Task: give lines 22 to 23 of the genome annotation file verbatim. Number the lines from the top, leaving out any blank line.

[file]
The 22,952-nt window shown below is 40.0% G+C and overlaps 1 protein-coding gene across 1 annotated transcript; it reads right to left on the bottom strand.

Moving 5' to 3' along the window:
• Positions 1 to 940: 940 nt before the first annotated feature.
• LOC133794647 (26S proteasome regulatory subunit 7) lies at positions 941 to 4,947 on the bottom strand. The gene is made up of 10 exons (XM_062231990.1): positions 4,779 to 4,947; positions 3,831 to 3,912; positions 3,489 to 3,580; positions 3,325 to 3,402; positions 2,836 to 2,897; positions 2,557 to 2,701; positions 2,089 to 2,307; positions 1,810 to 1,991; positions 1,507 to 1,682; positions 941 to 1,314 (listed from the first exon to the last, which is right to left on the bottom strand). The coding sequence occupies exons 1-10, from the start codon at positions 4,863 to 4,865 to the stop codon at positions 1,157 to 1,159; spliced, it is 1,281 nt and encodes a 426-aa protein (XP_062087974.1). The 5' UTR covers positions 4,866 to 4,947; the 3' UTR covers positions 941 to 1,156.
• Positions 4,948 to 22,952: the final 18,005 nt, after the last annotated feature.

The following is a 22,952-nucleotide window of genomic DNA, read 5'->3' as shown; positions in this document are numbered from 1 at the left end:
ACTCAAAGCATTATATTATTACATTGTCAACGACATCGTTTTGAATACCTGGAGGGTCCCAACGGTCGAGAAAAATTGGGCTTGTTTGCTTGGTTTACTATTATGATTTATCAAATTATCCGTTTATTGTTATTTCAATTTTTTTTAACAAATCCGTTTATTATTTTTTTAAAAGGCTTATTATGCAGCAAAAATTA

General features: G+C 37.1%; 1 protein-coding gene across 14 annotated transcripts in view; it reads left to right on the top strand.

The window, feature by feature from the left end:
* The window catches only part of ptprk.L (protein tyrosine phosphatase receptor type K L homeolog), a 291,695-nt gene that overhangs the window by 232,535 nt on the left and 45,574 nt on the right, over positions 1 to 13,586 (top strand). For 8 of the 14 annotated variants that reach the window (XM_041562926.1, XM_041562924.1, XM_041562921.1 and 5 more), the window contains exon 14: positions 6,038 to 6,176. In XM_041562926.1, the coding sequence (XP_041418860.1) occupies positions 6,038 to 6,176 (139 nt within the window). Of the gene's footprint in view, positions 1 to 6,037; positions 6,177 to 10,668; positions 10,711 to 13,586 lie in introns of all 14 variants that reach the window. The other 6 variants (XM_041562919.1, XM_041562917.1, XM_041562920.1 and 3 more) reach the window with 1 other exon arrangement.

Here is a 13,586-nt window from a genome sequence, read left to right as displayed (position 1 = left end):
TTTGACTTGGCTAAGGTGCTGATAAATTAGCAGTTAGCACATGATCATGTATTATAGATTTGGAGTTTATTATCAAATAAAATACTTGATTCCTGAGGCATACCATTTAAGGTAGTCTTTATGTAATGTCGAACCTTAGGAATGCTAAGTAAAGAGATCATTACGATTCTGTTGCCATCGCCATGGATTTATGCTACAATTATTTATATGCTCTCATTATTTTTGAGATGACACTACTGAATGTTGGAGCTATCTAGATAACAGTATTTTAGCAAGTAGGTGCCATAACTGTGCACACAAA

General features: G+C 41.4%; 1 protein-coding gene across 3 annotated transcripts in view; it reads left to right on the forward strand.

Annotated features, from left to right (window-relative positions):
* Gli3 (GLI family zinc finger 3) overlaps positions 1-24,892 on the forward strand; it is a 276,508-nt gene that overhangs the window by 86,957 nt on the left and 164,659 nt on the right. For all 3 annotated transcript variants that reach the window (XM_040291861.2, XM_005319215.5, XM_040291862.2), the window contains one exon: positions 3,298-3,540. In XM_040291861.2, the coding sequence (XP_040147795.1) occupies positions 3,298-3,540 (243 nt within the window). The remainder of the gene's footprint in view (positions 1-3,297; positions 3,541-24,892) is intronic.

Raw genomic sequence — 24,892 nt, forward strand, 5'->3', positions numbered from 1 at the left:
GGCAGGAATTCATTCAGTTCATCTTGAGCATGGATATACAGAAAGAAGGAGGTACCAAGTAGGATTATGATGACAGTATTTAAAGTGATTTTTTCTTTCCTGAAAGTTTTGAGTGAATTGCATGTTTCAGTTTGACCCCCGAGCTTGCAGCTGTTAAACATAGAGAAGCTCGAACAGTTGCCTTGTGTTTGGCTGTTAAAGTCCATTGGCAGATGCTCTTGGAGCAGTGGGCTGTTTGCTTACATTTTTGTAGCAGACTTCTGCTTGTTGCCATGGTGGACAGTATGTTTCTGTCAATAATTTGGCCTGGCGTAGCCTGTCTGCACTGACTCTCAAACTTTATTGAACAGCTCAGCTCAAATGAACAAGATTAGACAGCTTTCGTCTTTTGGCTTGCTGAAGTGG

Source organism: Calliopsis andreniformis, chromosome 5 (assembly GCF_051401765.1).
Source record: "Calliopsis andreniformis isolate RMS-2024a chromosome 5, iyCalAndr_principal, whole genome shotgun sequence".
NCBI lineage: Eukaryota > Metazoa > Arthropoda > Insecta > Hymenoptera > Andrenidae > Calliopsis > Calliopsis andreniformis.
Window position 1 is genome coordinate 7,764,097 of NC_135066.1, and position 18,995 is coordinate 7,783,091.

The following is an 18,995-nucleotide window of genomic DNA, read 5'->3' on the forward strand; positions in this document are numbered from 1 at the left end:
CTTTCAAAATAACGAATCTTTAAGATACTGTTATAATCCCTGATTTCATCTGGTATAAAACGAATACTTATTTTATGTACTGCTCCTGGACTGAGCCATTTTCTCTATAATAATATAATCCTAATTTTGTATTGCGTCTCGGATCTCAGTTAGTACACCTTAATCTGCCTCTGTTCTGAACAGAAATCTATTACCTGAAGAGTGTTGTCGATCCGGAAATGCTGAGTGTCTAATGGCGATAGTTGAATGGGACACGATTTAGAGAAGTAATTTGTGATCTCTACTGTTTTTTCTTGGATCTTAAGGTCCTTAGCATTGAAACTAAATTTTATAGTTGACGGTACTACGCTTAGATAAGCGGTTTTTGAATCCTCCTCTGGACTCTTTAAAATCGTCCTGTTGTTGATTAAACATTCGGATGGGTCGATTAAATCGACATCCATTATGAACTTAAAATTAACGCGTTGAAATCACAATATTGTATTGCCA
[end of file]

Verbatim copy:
The following is an 18,995-nucleotide window of genomic DNA, read 5'->3' on the forward strand; positions in this document are numbered from 1 at the left end:
CTTTCAAAATAACGAATCTTTAAGATACTGTTATAATCCCTGATTTCATCTGGTATAAAACGAATACTTATTTTATGTACTGCTCCTGGACTGAGCCATTTTCTCTATAATAATATAATCCTAATTTTGTATTGCGTCTCGGATCTCAGTTAGTACACCTTAATCTGCCTCTGTTCTGAACAGAAATCTATTACCTGAAGAGTGTTGTCGATCCGGAAATGCTGAGTGTCTAATGGCGATAGTTGAATGGGACACGATTTAGAGAAGTAATTTGTGATCTCTACTGTTTTTTCTTGGATCTTAAGGTCCTTAGCATTGAAACTAAATTTTATAGTTGACGGTACTACGCTTAGATAAGCGGTTTTTGAATCCTCCTCTGGACTCTTTAAAATCGTCCTGTTGTTGATTAAACATTCGGATGGGTCGATTAAATCGACATCCATTATGAACTTAAAATTAACGCGTTGAAATCACAATATTGTATTGCCA